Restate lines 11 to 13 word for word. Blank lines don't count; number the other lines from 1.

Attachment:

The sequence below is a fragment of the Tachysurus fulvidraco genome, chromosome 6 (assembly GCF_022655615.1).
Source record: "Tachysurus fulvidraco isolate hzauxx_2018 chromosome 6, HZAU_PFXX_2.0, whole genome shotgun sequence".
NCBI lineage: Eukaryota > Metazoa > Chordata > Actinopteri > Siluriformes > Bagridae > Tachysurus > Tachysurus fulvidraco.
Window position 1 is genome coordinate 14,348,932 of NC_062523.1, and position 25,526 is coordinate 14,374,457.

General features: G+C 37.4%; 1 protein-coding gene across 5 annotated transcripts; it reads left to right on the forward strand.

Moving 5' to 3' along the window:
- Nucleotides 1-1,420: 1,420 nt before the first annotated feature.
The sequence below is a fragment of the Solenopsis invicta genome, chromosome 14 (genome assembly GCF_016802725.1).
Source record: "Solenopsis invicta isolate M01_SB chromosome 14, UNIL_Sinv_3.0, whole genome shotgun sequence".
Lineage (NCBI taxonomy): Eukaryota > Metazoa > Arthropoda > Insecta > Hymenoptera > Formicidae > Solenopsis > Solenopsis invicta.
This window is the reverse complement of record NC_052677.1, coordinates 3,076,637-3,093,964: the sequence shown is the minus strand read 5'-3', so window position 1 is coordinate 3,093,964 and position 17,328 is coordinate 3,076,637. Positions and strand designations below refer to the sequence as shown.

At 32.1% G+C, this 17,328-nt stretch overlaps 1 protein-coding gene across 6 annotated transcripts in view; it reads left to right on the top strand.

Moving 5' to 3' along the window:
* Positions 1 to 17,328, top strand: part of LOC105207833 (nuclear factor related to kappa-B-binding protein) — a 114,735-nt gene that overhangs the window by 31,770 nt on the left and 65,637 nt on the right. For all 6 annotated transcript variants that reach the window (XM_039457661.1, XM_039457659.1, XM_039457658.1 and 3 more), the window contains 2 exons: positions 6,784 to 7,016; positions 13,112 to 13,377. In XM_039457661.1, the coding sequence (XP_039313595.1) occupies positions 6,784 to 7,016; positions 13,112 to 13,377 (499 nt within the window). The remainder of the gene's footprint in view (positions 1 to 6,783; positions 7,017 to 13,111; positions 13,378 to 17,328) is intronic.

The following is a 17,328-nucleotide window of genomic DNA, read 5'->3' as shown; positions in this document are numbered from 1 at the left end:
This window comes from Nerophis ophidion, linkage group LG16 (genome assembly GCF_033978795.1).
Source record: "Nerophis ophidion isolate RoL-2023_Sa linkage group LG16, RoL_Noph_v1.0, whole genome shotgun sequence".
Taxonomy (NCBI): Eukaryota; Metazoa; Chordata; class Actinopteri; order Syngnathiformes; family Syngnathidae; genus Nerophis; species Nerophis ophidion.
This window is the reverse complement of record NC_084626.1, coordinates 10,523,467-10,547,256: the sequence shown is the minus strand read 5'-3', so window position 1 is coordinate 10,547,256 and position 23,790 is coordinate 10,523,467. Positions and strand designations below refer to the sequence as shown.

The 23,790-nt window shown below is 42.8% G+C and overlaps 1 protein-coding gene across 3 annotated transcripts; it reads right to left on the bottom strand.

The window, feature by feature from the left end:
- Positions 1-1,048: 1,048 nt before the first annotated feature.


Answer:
This window is the reverse complement of record NC_052677.1, coordinates 3,076,637-3,093,964: the sequence shown is the minus strand read 5'-3', so window position 1 is coordinate 3,093,964 and position 17,328 is coordinate 3,076,637. Positions and strand designations below refer to the sequence as shown.

At 32.1% G+C, this 17,328-nt stretch overlaps 1 protein-coding gene across 6 annotated transcripts in view; it reads left to right on the top strand.

Moving 5' to 3' along the window: